“We actually told users to go back to heroin”
One other problem for the drug services was that with legal highs, injecting users didn’t just change the drug. They also changed patterns of use. Consumers who use the new drugs feel an almost instant urge to re-dose and this makes them lower their guard precisely when they shouldn’t. Another user whom I interviewed details the possible consequences: “I didn’t have my own syringe with me that day or a new one and I used this guy’s… I had done it before so I trusted him. And then his girlfriend started saying that she had HIV. I think it’s from them that I got it myself.” Official medical data is now starting to show that such stories are not isolated occurrences. According to another RHRN report, over 110 drug users were diagnosed with AIDS in 2011, a more-than-tenfold increase from the previous year. Dr. Abagiu says that a heroin user would normally inject no more than three to five times a day: “He or she would inject again in three hours’ time and if the syringe is not used for that long the HIV in that blood will eventually die. With these new substances, they can shoot up as often as ten times in a day, and the virus survives from one dose to the next one.”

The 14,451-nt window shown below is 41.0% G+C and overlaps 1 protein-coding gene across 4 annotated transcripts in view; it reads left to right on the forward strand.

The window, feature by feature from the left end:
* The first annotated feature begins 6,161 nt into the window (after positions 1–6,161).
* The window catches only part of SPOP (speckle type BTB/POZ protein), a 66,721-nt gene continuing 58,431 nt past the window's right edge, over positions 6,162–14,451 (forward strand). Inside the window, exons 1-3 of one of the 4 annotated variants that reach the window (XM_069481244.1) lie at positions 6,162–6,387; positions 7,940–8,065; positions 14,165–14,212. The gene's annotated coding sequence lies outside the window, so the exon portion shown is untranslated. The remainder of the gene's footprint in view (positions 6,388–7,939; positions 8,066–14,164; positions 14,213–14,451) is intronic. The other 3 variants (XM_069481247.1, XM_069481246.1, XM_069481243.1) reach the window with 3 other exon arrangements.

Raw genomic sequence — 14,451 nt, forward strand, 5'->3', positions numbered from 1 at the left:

“We actually told consumers to go back to heroin. My friend and dear consumer, go back to heroin! If you can afford it, stop using this,” Dan Popescu from the ARAS Romanian Association Against Aids tells me. Working in the streets with users and having no research data to rely on except for the very visible damage to the consumers whom they had contact with, he explains, his outreach team had no other option but to evaluate possible harms and to suggest the potentially less toxic one. Oddly enough, it was just at the time that the new drugs were growing in popularity, that the country also lost its financing from the United Nations Office on Drugs and Crime (UNODC) and the Global Fund to Fight AIDS, Tuberculosis and Malaria - funds which had literally kept harm-reduction services like syringe exchange programs alive. In 2009, outreach workers like Dan, and treatment centres, distributed 1.7 million sterile syringes to drug users. Two years later, that number fell to 0.9 million.